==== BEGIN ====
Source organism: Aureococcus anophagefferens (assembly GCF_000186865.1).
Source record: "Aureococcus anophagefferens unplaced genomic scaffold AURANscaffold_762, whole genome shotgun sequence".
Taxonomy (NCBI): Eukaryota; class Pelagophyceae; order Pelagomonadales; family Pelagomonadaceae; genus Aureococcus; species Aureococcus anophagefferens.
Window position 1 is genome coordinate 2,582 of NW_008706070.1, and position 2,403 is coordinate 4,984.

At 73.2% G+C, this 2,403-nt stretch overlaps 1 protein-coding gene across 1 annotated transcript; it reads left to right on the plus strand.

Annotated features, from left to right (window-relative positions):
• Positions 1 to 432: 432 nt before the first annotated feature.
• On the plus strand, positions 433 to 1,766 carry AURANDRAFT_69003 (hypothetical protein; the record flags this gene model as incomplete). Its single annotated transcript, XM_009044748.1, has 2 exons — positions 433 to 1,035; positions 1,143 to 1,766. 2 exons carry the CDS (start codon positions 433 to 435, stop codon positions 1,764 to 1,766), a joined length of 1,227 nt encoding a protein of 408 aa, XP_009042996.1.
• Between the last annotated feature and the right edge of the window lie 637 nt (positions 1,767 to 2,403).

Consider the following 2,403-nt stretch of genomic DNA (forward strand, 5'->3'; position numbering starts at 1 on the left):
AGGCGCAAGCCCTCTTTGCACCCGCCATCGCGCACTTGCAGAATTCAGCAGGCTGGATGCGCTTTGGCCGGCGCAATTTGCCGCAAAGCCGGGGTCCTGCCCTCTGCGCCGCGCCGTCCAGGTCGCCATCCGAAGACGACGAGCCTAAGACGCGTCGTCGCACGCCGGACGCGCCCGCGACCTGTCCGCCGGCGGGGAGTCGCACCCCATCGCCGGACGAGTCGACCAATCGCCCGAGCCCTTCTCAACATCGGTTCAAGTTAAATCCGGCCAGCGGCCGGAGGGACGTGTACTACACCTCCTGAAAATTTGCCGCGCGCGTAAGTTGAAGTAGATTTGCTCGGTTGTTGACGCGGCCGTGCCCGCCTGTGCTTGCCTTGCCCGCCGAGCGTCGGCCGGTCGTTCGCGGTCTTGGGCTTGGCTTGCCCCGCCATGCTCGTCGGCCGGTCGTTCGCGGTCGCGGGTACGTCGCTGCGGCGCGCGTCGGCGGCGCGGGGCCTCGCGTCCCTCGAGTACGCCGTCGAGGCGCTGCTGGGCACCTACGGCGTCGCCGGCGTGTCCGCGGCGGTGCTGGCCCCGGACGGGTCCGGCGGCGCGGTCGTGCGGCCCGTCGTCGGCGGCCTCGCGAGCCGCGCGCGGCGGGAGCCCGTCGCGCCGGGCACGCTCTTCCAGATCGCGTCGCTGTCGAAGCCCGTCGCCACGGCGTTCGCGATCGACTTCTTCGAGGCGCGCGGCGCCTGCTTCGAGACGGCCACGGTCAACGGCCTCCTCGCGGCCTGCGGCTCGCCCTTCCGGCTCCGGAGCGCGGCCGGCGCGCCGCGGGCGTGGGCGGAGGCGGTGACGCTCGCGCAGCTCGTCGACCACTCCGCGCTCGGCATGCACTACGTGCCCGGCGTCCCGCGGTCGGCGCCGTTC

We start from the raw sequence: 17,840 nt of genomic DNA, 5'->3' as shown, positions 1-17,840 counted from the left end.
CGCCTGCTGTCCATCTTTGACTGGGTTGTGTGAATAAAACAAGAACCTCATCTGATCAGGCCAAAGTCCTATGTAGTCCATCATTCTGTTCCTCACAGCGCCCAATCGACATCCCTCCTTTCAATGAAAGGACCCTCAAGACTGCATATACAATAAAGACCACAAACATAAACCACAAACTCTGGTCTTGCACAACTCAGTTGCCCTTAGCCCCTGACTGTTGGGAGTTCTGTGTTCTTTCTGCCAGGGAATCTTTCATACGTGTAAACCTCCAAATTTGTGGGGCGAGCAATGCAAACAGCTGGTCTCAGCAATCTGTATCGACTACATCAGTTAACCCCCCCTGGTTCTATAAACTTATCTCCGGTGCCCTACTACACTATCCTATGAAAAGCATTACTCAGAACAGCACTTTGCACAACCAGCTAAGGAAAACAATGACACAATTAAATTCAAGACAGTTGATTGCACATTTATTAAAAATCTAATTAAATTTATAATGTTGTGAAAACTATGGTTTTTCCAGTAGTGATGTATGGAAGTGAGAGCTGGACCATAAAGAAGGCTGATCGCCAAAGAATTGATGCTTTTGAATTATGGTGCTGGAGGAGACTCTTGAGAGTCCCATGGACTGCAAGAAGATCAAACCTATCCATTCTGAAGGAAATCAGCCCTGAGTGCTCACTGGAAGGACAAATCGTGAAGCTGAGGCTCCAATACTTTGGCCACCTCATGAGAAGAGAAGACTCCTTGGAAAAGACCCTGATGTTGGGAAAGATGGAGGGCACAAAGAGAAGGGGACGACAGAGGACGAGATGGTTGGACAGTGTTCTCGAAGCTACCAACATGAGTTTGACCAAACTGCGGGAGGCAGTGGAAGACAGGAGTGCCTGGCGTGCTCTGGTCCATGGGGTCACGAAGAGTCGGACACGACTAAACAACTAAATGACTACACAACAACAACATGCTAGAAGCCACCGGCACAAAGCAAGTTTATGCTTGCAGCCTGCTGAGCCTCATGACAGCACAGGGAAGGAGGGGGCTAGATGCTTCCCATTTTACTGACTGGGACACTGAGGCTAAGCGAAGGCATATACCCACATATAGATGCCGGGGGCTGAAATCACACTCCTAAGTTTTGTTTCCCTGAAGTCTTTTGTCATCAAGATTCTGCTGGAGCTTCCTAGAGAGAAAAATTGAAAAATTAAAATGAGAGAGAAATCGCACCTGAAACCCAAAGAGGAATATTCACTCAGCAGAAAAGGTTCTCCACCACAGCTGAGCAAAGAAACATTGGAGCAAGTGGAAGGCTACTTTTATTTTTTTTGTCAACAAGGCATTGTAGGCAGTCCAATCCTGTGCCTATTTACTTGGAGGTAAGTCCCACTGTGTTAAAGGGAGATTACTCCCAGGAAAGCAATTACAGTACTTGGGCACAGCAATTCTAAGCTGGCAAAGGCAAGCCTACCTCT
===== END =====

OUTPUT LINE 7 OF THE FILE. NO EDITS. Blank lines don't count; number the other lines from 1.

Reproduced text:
• Positions 1 to 432: 432 nt before the first annotated feature.